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Thrown For a Loss
Tim Layden
September 18, 1995
While Penn State barely won and fell in the polls, Nebraska kept on rolling, even amid controversy
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September 18, 1995

Thrown For A Loss

While Penn State barely won and fell in the polls, Nebraska kept on rolling, even amid controversy

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This is one slick wrinkle that college football has added this season. Already lacking a definitive means to select its national champion and mired in a partisan poll system with more holes than Water-world, the keepers of the game have changed the objective. Mere winning is no longer enough. Points are the point. If four touchdowns is good, six touchdowns is better, and eight touchdowns is ecstasy. It's brilliant. The boys at Major League Baseball, those playoff innovators, must be kicking themselves: Why didn't we think of this?

The place to best study this phenomenon is State College, Pa., where last Saturday afternoon at Beaver Stadium quiet moments were filled with announcements from the public-address system. "Scores from other games...Nebraska 50, Michigan State 10," the voice would boom. Meanwhile, on the field, the Nittany Lions were winning a fierce and dramatic struggle, 24-23, over three-touchdown underdog Texas Tech.

There would be many more big scores to come. Florida State would get 45 points against Clemson, Florida 42 against Kentucky, USC 45 against San Jose State, and this weekend's point-scoring champion, Auburn, 76 against Tennessee-Chattanooga. In the season's first two weeks Nebraska has scored 114 points. And the Nittany Lions, who dropped from No. 4 to No. 7 in the polls as a result of their narrow victory over the Red Raiders, have seen this movie before. A year ago.

A short history lesson is in order. This recent flurry of interest in victory margins was spawned last Nov. 5 in the heart of a ferocious battle for No. 1 between Penn State and Nebraska, each of whom entered that day atop a poll and seemed destined to share the national title. The Nittany Lions led the USA Today/CNN coaches' poll, and the Cornhuskers were best in the Associated Press writers' poll. But that afternoon at Indiana, Penn State held a 35-14 lead with a few minutes to play when Lion coach Joe Paterno substituted freely. "We used guys who hadn't even practiced," he would say later. The Hoosiers scored twice, including a 40-yard TD pass and two-point conversion at the end of the game, creating a deceptively close 35-29 final.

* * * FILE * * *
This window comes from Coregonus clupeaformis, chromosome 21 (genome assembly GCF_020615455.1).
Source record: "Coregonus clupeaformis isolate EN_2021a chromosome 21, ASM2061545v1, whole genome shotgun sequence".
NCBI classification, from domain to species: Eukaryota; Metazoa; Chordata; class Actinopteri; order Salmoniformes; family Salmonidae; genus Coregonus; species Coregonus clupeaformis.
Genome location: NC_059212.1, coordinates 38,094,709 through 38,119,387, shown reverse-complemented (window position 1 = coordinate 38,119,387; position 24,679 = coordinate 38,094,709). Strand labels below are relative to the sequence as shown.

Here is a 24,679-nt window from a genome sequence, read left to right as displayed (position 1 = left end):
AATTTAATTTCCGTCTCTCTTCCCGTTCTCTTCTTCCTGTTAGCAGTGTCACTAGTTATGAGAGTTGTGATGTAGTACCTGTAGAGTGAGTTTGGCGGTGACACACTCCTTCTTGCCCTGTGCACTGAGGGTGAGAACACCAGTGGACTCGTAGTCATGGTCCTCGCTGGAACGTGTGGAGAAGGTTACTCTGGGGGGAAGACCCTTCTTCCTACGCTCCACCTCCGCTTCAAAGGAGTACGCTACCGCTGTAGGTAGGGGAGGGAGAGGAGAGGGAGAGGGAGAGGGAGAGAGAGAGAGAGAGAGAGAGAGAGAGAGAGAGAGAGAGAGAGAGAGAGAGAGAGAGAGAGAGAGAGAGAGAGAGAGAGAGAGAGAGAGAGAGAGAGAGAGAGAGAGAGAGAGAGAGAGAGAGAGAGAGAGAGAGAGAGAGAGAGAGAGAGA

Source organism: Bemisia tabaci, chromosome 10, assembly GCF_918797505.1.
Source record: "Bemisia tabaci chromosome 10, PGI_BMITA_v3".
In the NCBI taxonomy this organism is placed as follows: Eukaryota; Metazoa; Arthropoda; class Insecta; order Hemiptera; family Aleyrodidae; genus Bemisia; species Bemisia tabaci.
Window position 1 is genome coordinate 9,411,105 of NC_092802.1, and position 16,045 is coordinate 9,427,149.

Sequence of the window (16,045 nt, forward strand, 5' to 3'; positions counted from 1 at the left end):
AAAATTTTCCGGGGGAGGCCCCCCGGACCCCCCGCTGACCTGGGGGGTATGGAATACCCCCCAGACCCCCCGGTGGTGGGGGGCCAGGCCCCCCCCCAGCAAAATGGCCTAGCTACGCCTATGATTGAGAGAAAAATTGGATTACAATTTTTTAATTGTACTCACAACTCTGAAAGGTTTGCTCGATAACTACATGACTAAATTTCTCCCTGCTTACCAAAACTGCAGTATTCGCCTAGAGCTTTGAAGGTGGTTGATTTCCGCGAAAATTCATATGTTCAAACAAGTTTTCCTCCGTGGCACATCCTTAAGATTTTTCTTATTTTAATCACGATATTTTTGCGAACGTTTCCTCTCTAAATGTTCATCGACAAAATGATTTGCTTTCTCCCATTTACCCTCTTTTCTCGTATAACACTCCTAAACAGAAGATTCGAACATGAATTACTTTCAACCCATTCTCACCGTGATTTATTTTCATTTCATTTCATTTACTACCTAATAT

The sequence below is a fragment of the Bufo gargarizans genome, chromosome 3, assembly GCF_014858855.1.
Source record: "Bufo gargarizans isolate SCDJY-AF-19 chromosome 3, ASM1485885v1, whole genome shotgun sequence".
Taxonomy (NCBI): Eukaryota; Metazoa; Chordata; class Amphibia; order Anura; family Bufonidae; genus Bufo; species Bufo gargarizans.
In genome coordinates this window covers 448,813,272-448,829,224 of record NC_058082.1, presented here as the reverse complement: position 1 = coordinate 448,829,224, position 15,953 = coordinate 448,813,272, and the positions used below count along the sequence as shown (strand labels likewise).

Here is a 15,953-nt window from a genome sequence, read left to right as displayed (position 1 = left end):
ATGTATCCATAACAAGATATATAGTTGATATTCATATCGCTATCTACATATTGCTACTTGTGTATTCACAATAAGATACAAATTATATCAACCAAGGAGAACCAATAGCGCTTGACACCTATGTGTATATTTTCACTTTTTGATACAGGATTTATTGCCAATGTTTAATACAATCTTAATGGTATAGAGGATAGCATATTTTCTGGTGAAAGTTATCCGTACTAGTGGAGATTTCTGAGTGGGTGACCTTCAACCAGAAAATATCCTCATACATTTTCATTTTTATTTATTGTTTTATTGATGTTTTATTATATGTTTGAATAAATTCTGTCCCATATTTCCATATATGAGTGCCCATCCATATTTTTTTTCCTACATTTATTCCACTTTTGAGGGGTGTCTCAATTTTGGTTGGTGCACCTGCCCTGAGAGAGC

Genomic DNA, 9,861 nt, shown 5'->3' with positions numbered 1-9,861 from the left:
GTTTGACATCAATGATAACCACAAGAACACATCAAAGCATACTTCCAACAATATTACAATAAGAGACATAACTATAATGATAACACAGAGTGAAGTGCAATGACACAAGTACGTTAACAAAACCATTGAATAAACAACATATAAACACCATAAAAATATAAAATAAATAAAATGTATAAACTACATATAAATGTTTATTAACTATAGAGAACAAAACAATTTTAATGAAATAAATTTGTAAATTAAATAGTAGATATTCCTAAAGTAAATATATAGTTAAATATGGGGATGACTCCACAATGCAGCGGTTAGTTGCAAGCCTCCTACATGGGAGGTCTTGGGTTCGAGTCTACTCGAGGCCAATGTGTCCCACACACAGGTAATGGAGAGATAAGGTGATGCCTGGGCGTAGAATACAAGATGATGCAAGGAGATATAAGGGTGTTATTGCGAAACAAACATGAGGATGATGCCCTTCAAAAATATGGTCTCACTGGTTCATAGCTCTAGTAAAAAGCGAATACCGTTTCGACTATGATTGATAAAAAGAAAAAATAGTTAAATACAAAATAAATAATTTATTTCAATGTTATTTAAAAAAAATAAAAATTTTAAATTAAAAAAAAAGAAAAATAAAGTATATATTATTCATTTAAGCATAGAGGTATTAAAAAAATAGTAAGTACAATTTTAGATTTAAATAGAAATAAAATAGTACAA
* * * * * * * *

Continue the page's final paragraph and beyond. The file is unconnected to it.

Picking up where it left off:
One day later the Nittany Lions fell from their No. 1 ranking in the USA Today/CNN poll. The apparently close win over Indiana effectively killed Penn State's shot at any part of a national title since, as champions of the Big Ten, the Nittany Lions were obliged to meet the Pac-10 winner in the Rose Bowl. That precluded a Nebraska-Penn State matchup in another bowl.

That weekend's events created a new dictum for coaches gunning for a high ranking in the polls: Crush the opposition. Dumb down the process for the voters. "It's a bad incentive, but those are the facts," says Colorado coach Rick Neuheisel, whose Buffaloes have scored 85 points in two games. Florida State's Bobby Bowden rushed to the head of the pack on this front by using first-team quarterback Danny Kanell to throw the final touchdown pass in the Seminoles' 70-26 victory over Duke during the opening week of the season and admitting afterward that he did so in part to protect Florida State's No. 1 ranking.

"Ours is the only sport I know of where people vote to determine a national champion," says Florida coach Steve Spurrier, whose No. 4 Gators have 87 points in two weeks. Spurrier also concedes that poll rankings could influence coaches to tack on a couple of scores in a blowout. "I think it might," he says.

The new bowl alliance will serve to reinforce the tendency to run up the score. In effect, it will place the six top-ranked teams, excluding the Big Ten and Pac-10 champions, in three bowls. This season No. 1 and No. 2 will meet in the Fiesta Bowl on Jan. 2. The difference in one ranking spot could be several hundred thousand dollars and a big boost in a school's recruiting.

At the center of this tempest are Nebraska and Penn State. The efficient Cornhuskers have left nothing to chance by turning solid victories into romps this season. They seem likely to continue doing just that, despite the dismissal of star running back Lawrence Phillips from the team for allegedly assaulting his ex-girlfriend early Sunday morning and the arrest on Saturday morning of Phillips's backup, Damon Benning, on similar charges involving a 19-year-old woman. And the Nittany Lions, who struggled early against Texas Tech but have the makings of a powerhouse, are asking for leniency from those who do the ranking.

Despite the loss of three players who were picked in the top nine in the NFL draft, Penn State this year figured to match the stirring offensive production of 1994, when the Lions, led by Ki-Jana Carter, Kerry Collins and Kyle Brady, averaged 47.8 points and more than 520 yards a game. Four offensive line starters were back, along with both wide-outs and a fourth-year junior with experience at quarterback, Wally Richardson. Yet in the week leading to the opener against Texas Tech, Paterno warned, "We're not very good," and it seemed like funny stuff. JoePa doing poor mouth. Cue the laugh track.

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